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I Am The Bread Of Life


I Am The Bread Of Life

Saul was a student of Gamaliel. However, unlike his teacher who appeared patient with the new enterprise arising from conversion into following Jesus, Saul was quick to action. He was present at Stephen’s death and those who stoned Stephen also made witness of him. He opposed the Gospel and persecuted Christians but was converted when Jesus Christ appeared to him on the road to Damascus.

In Acts 9:3-6, it is written that as Saul journeyed towards Damascus, a light from heaven suddenly flashed around him. He fell to the ground and heard a voice that said, “Saul, Saul, why do you persecute me?” He asked, “Who are you, Lord?” and the voice replied, “I am Jesus, whom you are persecuting.

Rise and enter the city, and you will be told what you are to do.” This was the beginning of his conversion. Paul’s encounter with the person of Christ radically changed his life and opened his eyes to the truth of the Gospel.

Pope Francis, in his homily on the conversion of Saint Paul on the close of the week for Christian unity in January 2016, says, “At this moment, Paul understands that there is a real and transcendent union between the eternally living Christ and his followers: Jesus lives and is present in them, and they live in him.

The vocation to be an apostle is founded not on the human merits of Paul, who considers himself “unfit” and “unworthy,” but on the infinite goodness of God, who chose him and entrusted the ministry to him.”

From the picture we have from Caravaggio’s painting, it seems to be a deeply personal experience as the light from heaven flashes on his face as he falls to earth in the shadow of the speed and strength of the horse.

The light from heaven flashed around him while riding the horse and he became blinded for three days. By implication, Christ the bridegroom who rode on a donkey took him off his high horse. Jesus, the light of the world, exposed the hidden agenda of the elders of the people.

The warrant was destroyed by the creator of all that is seen and unseen. The God of the living and the dead changed him into a new person. He would have died falling under the horse’s hoof, but by grace, he was saved and received his sight three days later to remind him of the death and Resurrection of Christ and the story of Jonah.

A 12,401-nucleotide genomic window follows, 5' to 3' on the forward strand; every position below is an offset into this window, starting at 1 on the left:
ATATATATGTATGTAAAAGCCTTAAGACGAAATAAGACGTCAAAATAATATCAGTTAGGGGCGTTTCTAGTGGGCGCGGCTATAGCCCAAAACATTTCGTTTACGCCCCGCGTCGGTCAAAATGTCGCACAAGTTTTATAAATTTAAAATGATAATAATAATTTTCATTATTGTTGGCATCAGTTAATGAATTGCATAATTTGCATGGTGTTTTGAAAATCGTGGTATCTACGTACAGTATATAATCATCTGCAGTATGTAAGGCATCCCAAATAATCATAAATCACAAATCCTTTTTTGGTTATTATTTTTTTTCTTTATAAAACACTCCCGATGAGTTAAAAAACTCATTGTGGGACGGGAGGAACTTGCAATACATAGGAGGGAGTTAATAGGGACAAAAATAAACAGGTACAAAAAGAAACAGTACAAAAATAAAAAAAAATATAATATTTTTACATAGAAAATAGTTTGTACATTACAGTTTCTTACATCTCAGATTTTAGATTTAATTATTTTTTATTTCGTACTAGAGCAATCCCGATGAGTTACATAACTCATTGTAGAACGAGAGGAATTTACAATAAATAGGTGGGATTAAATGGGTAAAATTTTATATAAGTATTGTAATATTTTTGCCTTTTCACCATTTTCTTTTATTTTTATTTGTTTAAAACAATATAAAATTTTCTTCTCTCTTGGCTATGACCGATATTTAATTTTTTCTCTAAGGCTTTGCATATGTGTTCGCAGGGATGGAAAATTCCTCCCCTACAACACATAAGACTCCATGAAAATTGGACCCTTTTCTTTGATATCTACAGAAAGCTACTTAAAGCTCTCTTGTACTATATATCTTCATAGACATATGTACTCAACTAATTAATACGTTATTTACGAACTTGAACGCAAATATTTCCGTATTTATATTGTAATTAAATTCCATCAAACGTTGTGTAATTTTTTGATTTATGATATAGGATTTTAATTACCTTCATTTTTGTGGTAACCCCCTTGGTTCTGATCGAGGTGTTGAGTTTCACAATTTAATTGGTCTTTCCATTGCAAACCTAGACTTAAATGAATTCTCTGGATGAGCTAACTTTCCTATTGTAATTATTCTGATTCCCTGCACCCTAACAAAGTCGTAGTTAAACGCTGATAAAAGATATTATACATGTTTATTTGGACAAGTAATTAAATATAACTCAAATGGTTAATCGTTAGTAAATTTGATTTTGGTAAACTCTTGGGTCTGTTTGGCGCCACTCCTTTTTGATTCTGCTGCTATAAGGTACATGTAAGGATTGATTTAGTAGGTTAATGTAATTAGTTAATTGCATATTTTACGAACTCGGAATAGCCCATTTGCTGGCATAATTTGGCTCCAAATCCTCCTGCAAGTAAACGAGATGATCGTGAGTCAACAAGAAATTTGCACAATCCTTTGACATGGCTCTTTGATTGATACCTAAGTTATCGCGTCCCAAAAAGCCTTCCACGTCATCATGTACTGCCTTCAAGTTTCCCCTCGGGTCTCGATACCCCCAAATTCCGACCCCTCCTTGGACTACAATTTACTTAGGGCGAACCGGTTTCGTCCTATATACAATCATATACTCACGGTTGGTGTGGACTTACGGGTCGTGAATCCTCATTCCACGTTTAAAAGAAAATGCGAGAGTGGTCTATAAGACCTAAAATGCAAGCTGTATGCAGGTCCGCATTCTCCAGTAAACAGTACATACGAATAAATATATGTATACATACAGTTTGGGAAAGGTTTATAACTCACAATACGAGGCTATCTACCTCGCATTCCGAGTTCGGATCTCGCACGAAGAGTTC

In other words, the persecutor became the preacher; the stubborn Pharisee turned into a slave for Christ; the Jew went out to Gentiles. A threat turned promoter. Thus, conversion is truly the heart of the Christian experience.

He was determined to do something else, but now his determination is in defense of the Christian Way. He is willing to face imprisonment, suffering, and even death to help spread the Word and proclaim the Good News to all creation.

Paul’s experience on the road to Damascus is also a reminder that conversion is not necessarily confined to sinners. Even the righteous should listen to Jesus’ call for repentance and rethink their convictions.

A Christian is necessarily “on the road.” St. Paul (Saul) was guilty of persecuting God’s people, and we could be doing the same. As such, the question we should ask ourselves is how we have addressed God’s church, His body.

If we have been the cause of disunity within God’s church, Christ identifies himself with His Bride – the Church, and as such, are we persecuting Christ? If we are the ones carrying out violence and injustice in the land, all in the name of religion, are we persecuting Christ?

Am I willing to undergo whatever trials might be ahead of me as a sign of my conversion of heart to Jesus? How can I give witness to my dedication to the cause of the Lord Jesus? What can I do to help others who are faced with a decision about giving their lives to the Lord Jesus, even at the cost of rejection and persecution?

St. Paul also bears witness to a similar understanding of what happened on the road to Damascus in the First Letter to Timothy. He writes, “I thank him who has given me strength for this, Christ Jesus our Lord, because he judged me faithful by appointing me to his service.

Though I formerly blasphemed and persecuted and insulted him, I received mercy because I had acted ignorantly in unbelief, and the grace of our Lord overflowed for me with the faith and love that are in Christ Jesus” (1:12-14).

Christ became the center and key to Paul’s theology, for Paul was saved by the risen Christ. Paul preached Christ crucified and risen. St. Paul enumerates throughout his Letters the spiritual blessings that occur with conversion to Jesus Christ our Lord.

For Christ did not send me to baptize but to preach the gospel, and not with eloquent wisdom, lest the cross of Christ be emptied of its power. For the word of the cross is folly to those who are perishing, but to us who are being saved, it is the power of God (1 Cor.1: 17-18).

The Lord Jesus is still urging us today to believe in him and trust him. He is the bread of life. May He shed his peaceful light from heaven to remove the uncertainties and darkness of this world. May the voice from heaven turn around the voices of distraction. May God remove the scales from our eyes and help us see the glory of the Lord.

Fr Joseph Osho

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